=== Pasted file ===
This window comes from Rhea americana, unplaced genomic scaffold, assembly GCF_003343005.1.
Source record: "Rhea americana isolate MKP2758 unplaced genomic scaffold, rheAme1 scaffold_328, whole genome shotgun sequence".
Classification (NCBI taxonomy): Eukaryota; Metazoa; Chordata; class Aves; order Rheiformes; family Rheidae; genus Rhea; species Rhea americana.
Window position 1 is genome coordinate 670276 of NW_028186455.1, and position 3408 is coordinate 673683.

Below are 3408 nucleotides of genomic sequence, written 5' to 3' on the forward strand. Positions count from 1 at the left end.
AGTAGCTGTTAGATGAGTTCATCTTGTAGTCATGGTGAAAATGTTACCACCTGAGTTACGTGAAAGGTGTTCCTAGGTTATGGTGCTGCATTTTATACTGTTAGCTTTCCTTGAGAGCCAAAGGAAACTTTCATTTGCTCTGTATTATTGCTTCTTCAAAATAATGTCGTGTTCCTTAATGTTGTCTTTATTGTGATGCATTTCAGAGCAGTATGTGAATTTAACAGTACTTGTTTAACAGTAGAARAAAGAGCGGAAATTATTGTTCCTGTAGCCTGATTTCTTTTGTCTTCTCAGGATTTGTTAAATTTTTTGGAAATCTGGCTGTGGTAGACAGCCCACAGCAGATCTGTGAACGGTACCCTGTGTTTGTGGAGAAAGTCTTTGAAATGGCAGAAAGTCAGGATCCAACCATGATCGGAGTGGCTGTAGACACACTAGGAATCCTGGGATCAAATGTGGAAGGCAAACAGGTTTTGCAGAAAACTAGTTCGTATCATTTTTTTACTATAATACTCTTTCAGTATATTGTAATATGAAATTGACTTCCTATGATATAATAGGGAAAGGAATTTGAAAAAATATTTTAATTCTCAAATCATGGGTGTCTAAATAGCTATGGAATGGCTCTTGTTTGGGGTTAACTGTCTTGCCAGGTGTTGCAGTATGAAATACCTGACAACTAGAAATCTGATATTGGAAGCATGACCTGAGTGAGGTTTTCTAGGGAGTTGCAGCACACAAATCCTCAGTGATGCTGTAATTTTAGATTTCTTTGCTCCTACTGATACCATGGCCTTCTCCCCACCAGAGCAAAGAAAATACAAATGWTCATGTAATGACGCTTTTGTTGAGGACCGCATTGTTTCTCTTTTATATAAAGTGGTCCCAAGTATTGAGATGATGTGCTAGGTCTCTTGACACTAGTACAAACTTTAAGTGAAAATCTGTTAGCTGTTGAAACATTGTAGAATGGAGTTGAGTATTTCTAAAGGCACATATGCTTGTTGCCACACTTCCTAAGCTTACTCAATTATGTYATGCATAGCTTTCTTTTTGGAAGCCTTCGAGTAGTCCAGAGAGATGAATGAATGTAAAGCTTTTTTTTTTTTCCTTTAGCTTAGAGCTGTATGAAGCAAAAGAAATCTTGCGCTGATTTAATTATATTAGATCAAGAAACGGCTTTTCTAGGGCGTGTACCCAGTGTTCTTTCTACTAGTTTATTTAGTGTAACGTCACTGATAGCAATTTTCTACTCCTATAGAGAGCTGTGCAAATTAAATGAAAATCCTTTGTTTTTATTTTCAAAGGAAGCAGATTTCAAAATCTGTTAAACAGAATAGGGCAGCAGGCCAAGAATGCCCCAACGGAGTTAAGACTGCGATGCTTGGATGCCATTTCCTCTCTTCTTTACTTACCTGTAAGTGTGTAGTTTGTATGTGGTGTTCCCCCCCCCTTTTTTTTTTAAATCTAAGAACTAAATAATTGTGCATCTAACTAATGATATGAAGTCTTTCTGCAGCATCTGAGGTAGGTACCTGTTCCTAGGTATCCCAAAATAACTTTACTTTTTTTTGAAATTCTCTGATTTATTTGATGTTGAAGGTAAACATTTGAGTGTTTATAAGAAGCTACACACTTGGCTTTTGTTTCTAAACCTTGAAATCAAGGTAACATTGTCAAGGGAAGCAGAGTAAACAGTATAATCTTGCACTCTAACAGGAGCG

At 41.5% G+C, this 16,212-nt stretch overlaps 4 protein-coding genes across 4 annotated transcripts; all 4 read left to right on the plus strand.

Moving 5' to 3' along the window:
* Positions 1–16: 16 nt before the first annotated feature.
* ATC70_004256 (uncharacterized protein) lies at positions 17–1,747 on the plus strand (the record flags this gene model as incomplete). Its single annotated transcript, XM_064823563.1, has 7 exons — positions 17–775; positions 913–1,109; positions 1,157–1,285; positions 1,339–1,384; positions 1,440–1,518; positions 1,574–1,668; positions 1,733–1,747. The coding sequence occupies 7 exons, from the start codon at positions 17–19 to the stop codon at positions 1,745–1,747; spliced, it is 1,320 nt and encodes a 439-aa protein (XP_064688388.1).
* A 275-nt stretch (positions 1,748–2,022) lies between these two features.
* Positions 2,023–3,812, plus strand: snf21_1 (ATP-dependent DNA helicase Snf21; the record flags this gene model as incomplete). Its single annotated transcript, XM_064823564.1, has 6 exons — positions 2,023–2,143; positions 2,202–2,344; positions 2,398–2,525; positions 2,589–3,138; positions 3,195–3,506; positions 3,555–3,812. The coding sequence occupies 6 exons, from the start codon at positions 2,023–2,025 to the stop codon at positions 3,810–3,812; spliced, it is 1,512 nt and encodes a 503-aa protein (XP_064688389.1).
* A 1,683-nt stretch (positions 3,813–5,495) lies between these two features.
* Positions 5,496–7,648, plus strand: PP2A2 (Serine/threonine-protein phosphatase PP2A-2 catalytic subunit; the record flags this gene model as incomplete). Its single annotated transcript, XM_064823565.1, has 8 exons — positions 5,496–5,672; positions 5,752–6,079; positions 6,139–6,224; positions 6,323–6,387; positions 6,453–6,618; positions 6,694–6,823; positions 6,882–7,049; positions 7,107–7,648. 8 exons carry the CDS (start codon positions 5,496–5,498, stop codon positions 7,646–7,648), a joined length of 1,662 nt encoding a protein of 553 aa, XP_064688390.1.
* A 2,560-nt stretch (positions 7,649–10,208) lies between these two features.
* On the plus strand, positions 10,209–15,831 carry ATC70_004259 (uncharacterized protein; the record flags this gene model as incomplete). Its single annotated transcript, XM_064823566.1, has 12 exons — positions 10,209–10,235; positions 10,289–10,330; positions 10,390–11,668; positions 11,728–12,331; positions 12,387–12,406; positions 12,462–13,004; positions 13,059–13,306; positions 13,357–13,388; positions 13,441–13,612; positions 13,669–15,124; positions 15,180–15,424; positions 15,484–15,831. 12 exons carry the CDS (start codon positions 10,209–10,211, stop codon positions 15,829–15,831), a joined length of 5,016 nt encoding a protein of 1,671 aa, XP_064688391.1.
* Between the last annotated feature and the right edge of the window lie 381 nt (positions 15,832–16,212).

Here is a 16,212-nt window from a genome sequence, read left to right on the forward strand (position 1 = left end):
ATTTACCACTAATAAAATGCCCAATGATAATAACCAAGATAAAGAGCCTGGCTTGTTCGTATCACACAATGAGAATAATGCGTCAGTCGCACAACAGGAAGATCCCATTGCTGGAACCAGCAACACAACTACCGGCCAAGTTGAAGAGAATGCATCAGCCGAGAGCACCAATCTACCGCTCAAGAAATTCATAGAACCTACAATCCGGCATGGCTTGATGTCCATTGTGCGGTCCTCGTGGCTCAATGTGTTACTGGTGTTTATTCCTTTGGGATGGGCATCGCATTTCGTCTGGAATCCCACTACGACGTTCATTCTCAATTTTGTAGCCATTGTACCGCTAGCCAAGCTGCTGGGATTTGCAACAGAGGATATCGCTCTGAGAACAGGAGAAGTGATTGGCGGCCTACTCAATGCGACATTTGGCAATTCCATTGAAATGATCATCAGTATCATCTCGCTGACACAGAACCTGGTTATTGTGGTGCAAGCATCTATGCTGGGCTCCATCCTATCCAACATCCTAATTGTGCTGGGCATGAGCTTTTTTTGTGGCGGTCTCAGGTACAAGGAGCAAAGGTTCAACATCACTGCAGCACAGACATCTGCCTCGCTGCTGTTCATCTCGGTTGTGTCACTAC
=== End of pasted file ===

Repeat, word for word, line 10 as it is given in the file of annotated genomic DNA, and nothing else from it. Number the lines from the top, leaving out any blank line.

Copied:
* ATC70_004256 (uncharacterized protein) lies at positions 17–1,747 on the plus strand (the record flags this gene model as incomplete). Its single annotated transcript, XM_064823563.1, has 7 exons — positions 17–775; positions 913–1,109; positions 1,157–1,285; positions 1,339–1,384; positions 1,440–1,518; positions 1,574–1,668; positions 1,733–1,747. The coding sequence occupies 7 exons, from the start codon at positions 17–19 to the stop codon at positions 1,745–1,747; spliced, it is 1,320 nt and encodes a 439-aa protein (XP_064688388.1).